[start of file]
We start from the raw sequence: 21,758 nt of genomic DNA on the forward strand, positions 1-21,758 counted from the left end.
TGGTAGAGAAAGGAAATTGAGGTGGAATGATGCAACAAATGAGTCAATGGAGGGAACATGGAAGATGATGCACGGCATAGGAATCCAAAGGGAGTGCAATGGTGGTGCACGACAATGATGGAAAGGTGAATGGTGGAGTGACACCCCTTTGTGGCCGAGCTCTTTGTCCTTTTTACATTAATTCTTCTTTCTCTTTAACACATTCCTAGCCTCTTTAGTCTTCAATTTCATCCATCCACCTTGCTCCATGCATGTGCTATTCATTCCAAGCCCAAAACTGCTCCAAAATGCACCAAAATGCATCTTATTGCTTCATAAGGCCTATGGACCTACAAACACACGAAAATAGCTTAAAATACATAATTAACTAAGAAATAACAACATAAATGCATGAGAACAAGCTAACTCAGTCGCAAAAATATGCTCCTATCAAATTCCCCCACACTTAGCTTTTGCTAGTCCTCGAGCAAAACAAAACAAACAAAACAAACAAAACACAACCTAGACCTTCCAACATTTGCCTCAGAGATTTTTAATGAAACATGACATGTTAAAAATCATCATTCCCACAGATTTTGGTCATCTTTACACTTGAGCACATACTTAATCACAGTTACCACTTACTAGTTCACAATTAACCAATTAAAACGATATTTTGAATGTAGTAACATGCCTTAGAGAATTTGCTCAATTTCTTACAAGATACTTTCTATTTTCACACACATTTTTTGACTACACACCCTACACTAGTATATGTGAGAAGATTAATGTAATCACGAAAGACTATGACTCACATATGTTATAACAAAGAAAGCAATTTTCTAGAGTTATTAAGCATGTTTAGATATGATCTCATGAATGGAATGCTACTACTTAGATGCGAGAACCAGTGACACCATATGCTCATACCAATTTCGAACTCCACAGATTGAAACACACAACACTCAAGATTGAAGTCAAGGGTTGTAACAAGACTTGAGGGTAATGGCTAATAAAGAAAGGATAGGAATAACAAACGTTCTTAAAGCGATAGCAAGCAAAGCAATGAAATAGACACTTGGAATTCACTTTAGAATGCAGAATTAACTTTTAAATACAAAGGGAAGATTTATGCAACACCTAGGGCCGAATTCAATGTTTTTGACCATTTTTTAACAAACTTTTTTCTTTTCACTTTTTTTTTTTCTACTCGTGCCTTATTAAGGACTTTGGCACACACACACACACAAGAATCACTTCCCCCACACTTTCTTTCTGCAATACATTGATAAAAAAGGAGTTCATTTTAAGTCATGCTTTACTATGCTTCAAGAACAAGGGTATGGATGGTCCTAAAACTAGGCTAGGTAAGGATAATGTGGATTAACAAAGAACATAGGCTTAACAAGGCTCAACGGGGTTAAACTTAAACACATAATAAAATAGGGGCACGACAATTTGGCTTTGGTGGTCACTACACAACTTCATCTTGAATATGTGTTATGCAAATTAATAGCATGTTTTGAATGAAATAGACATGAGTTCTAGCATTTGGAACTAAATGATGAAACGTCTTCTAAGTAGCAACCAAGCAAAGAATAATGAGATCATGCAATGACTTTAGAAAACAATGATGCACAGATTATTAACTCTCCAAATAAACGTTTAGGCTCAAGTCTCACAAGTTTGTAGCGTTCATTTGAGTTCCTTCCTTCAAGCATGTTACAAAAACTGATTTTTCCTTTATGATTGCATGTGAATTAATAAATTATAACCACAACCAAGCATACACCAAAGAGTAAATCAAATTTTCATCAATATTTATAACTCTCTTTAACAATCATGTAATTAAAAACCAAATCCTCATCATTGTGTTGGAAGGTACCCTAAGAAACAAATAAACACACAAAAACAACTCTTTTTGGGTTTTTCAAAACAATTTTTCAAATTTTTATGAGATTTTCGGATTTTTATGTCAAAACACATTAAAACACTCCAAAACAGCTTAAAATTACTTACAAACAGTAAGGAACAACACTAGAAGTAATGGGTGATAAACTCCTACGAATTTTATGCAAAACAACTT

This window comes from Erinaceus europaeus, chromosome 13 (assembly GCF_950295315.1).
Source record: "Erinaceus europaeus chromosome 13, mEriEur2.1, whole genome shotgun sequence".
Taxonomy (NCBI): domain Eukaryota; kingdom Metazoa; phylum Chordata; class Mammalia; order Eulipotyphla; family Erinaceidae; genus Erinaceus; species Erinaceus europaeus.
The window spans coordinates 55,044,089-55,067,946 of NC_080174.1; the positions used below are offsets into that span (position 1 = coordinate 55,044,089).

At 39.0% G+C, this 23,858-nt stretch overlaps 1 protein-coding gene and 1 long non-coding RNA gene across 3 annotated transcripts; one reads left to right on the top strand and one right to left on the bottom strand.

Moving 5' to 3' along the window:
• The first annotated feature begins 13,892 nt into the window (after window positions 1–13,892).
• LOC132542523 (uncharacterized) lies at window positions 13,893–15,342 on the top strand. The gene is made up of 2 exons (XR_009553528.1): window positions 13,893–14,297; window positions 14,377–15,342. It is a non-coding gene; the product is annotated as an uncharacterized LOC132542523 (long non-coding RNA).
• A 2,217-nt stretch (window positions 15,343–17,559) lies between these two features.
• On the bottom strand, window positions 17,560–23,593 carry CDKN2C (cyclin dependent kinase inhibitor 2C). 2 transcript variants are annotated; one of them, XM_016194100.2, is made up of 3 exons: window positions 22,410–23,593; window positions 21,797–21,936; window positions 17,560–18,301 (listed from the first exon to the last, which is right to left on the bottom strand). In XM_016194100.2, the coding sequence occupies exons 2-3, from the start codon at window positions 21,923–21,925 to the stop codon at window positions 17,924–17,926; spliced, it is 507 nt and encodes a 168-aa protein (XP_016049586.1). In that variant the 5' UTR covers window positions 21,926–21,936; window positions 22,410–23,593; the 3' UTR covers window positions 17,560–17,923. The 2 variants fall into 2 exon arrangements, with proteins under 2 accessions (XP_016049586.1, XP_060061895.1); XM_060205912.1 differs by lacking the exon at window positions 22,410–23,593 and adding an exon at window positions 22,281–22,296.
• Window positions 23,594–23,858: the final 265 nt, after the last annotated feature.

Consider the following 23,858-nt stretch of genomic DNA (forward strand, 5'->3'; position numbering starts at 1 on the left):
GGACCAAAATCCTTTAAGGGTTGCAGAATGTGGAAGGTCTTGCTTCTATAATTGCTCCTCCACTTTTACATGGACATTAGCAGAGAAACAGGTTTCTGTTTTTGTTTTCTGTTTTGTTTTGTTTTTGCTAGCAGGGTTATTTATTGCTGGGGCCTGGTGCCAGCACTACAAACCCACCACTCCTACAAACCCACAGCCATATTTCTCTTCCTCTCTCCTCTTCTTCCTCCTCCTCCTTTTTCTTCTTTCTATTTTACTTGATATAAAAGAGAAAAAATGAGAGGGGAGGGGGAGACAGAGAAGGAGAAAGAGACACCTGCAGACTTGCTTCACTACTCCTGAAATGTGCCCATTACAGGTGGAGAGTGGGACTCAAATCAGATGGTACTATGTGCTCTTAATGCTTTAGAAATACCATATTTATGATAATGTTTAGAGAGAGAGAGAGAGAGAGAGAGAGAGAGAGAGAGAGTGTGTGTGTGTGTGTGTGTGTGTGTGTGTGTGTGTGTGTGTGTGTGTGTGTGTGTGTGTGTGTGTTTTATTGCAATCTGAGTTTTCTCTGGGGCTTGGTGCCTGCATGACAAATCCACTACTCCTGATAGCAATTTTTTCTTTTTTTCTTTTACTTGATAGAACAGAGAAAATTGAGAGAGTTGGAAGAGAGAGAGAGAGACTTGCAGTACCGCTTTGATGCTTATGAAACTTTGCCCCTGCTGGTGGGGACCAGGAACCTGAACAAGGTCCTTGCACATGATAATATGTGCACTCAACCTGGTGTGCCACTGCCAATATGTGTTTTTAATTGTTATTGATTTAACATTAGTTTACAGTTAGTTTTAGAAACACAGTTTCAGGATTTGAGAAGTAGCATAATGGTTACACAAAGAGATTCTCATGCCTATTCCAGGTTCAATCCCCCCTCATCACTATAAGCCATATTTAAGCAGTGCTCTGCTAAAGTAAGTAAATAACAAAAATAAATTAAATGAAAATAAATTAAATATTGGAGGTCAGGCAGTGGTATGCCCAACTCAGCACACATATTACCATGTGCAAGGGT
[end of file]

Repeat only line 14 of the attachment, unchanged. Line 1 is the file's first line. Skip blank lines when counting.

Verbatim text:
Consider the following 23,858-nt stretch of genomic DNA (forward strand, 5'->3'; position numbering starts at 1 on the left):